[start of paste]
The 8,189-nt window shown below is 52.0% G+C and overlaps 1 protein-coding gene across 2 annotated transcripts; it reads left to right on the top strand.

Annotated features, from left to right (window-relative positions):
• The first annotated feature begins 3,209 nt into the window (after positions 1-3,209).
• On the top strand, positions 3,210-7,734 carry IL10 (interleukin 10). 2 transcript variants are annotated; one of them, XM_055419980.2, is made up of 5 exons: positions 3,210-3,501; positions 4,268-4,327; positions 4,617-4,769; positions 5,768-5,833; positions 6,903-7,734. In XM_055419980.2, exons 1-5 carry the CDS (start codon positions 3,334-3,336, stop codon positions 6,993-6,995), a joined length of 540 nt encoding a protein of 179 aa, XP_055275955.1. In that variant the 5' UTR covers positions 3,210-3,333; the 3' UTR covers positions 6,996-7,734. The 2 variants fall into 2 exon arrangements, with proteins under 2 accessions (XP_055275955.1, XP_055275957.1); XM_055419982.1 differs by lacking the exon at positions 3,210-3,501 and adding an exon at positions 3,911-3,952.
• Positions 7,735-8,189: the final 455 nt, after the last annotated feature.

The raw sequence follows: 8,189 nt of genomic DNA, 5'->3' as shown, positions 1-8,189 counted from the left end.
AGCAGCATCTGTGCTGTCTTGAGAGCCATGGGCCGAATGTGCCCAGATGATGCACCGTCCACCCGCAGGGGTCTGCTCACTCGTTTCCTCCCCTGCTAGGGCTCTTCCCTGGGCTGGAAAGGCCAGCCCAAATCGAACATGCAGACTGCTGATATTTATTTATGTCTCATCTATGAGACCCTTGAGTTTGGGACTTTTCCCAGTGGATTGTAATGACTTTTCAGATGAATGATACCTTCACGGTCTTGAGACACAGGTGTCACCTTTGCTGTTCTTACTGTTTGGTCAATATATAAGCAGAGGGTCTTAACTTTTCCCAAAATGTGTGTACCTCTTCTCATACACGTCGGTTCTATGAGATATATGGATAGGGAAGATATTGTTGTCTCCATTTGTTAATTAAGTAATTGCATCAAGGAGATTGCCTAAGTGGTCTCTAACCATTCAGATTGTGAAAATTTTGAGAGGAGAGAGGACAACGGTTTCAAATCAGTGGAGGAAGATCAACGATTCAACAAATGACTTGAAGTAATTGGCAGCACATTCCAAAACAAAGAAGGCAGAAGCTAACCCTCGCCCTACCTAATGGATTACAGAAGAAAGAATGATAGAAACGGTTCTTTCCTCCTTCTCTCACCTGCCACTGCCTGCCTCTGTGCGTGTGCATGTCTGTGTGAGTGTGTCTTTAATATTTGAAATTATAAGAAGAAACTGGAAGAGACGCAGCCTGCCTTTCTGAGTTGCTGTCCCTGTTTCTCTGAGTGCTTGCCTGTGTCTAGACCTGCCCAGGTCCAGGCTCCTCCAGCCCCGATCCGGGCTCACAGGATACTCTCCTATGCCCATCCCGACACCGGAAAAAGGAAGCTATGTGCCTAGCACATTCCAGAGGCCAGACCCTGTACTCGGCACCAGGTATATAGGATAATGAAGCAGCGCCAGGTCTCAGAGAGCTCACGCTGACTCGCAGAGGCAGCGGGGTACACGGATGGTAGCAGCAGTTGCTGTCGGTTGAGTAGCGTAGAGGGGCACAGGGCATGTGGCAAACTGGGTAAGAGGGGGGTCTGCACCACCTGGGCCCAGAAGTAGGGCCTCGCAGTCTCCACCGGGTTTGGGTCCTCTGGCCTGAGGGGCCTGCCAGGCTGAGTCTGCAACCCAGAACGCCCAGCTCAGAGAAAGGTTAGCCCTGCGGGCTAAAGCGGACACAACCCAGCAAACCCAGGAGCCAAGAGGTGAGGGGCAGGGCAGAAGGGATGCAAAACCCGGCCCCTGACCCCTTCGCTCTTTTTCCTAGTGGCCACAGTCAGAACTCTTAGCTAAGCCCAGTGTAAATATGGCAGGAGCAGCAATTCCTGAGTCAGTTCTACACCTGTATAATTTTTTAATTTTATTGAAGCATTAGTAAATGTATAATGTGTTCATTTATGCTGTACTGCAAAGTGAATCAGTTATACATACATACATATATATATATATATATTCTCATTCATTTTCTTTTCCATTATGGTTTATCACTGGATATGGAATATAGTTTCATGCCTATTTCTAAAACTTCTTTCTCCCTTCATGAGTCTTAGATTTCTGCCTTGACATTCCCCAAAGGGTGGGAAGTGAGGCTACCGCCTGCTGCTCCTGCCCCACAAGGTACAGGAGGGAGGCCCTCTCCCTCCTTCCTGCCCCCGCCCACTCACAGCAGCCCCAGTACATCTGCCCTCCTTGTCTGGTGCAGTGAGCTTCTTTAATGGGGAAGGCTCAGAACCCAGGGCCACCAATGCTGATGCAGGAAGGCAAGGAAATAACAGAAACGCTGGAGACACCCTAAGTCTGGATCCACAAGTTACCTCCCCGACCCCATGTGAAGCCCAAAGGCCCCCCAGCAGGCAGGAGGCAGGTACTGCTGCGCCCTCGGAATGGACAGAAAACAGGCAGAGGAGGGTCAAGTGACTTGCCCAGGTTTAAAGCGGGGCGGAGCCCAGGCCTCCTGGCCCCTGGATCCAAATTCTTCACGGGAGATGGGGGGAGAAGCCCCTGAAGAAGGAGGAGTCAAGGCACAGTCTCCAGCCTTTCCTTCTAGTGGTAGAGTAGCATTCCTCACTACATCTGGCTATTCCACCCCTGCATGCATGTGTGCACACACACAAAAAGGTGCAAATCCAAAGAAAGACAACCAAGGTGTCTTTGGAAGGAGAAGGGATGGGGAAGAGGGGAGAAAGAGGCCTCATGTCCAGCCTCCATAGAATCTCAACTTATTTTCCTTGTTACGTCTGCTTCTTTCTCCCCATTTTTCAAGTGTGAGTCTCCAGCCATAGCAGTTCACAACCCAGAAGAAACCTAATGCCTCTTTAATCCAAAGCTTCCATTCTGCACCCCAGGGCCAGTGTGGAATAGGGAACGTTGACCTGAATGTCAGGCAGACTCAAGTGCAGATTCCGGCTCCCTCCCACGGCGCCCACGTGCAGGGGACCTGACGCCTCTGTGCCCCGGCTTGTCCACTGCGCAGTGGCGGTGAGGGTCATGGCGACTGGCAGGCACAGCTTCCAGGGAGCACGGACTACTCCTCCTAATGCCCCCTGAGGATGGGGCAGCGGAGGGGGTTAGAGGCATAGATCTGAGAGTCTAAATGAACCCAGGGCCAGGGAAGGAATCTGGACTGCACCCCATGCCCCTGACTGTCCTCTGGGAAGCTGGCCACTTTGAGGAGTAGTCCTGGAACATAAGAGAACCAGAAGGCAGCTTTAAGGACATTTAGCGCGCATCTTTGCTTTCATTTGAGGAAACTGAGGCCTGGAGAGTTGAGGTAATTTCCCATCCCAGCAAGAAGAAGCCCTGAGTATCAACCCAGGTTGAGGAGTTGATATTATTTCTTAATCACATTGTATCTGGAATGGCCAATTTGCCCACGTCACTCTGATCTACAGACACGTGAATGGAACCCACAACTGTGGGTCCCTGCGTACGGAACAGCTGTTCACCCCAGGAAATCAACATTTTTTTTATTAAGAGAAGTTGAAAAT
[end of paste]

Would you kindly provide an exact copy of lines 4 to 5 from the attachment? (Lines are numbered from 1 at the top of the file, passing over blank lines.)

• On the top strand, positions 3,210-7,734 carry IL10 (interleukin 10). 2 transcript variants are annotated; one of them, XM_055419980.2, is made up of 5 exons: positions 3,210-3,501; positions 4,268-4,327; positions 4,617-4,769; positions 5,768-5,833; positions 6,903-7,734. In XM_055419980.2, exons 1-5 carry the CDS (start codon positions 3,334-3,336, stop codon positions 6,993-6,995), a joined length of 540 nt encoding a protein of 179 aa, XP_055275955.1. In that variant the 5' UTR covers positions 3,210-3,333; the 3' UTR covers positions 6,996-7,734. The 2 variants fall into 2 exon arrangements, with proteins under 2 accessions (XP_055275955.1, XP_055275957.1); XM_055419982.1 differs by lacking the exon at positions 3,210-3,501 and adding an exon at positions 3,911-3,952.
• Positions 7,735-8,189: the final 455 nt, after the last annotated feature.